Rio’s Unconventional Hideaway

Passengers ride the historic tramway through Rio de Janeiro's Santa Teresa neighborhood.
Passengers ride the historic tramway through Rio de Janeiro's Santa Teresa neighborhood.John W Banagan / Getty Images

Rio de Janeiro is not typically associated with the sort of lived-in serenity found at the end of winding cobblestone streets or among aging mansions. But, just above the heart of Rio’s bustling downtown, the hilltop neighborhood of Santa Teresa offers a tranquil escape from the sexual and financial caprice of Cidade Maravilhosa, as Rio is called by her acolytes.

Named after the Carmelite convent founded there in the 1750s, Santa Teresa became the neighborhood of choice for wealthy industrialists during the 1920s, when mansions sprouted like mushrooms on the rainforest-covered hills overlooking the rapidly expanding city. A half century later, the wealthy fled to the suburbs as urban blight struck and favelas began encroaching on the neighborhood’s borders. Then, in the 1960s and 1970s, artists, writers, and musicians moved into the dilapidated area, restoring some of the aging houses and breathing new life into the neighborhood. They opened studios and hosted creative events – Afro-Brazilian drumming in the streets, kitschy Carnaval fests – that gave the district a reputation for being vibrant, edgy, and artsy. The revitalization is ongoing: A growing number of upscale B&Bs and Rio’s finest boutique hotel have opened their doors here in the past few years.

Highlights of the neighborhood include the Parque das Ruinas, which contains the burned-out shell of a mansion that once belonged to Brazilian heiress Laurinda Santos Lobo, the center of Rio’s intellectual scene in the 1930s. Left in ruins, the old brick exterior has metal walkways that ascend to a cupola with fine views over Guanabara Bay and Leblon. Next door is the Museu Chácara do Céu, with a small but well-curated collection of artwork, including pieces by acclaimed Brazilian artist Di Cavalcanti and international luminaries like Matisse and Miró. Lush gardens surround the museum.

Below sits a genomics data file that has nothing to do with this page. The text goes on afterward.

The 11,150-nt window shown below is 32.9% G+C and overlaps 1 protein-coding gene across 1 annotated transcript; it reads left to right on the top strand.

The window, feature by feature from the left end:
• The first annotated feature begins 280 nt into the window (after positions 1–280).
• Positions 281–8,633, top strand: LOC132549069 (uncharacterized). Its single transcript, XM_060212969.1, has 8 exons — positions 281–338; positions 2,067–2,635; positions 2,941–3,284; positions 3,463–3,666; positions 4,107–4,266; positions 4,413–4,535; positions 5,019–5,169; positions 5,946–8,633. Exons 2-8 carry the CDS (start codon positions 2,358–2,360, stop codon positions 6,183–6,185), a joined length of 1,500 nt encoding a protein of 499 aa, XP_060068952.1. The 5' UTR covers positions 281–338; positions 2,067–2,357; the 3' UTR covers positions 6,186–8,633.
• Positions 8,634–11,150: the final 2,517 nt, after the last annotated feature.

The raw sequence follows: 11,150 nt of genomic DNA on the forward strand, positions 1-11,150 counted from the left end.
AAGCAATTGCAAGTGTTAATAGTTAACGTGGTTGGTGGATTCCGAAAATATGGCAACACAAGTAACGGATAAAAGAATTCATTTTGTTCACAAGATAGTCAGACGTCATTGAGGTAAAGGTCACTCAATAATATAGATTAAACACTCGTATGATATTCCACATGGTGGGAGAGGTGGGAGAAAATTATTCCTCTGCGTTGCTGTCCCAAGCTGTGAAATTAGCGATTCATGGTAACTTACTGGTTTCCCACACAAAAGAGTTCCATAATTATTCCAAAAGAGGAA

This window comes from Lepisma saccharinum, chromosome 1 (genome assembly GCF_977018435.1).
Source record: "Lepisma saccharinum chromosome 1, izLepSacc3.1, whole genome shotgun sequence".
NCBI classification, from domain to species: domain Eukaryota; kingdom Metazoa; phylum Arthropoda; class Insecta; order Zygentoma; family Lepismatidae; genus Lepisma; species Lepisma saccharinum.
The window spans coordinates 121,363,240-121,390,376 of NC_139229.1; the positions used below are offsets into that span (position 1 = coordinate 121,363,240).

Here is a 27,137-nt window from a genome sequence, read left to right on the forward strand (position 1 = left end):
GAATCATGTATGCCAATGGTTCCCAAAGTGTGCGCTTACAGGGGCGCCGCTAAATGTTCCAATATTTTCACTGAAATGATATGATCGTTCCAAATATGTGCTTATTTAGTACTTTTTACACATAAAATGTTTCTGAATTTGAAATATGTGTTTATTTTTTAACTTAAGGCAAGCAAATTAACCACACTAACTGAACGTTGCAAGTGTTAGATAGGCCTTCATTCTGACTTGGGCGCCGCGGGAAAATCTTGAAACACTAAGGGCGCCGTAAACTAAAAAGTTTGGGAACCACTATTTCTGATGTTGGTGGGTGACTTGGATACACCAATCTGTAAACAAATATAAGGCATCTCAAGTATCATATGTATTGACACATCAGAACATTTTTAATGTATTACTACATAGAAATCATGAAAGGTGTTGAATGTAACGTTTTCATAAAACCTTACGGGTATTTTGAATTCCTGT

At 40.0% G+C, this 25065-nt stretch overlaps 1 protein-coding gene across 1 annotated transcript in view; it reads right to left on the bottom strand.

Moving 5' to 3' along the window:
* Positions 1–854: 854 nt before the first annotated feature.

While it’s a short taxi ride from Copacabana or Ipanema, to experience the magic of Santa Teresa, it’s worth staying a few nights in the neighborhood at Hotel Santa Teresa, a Relais & Chateaux design hotel with an updated cocoa plantation theme. Raise a glass with local characters at the long-running Bar do Gomes, sample Amazonian cuisine at Espírito Santa, and catch Rio’s best samba bands in Lapa, a neighborhood located just below Santa Teresa. And don’t miss Saturday feijoada (pork and black bean stew) at Bar do Mineiro, a neighborhood classic. The caipirinhas here are tops.

The best time to visit is during the annual Portas Abertas festival in July, when Santa Teresa’s artists open their studios to the public, and wild installations cover the neighborhood. Music, food, and a colorful crowd add to the neighborhood’s customary good cheer.

More information: The most scenic way to reach Santa Teresa is via the historic tram that connects it to city center. The tourists ride this rail for two reasons: The views are great and it is the safest way up the hill.

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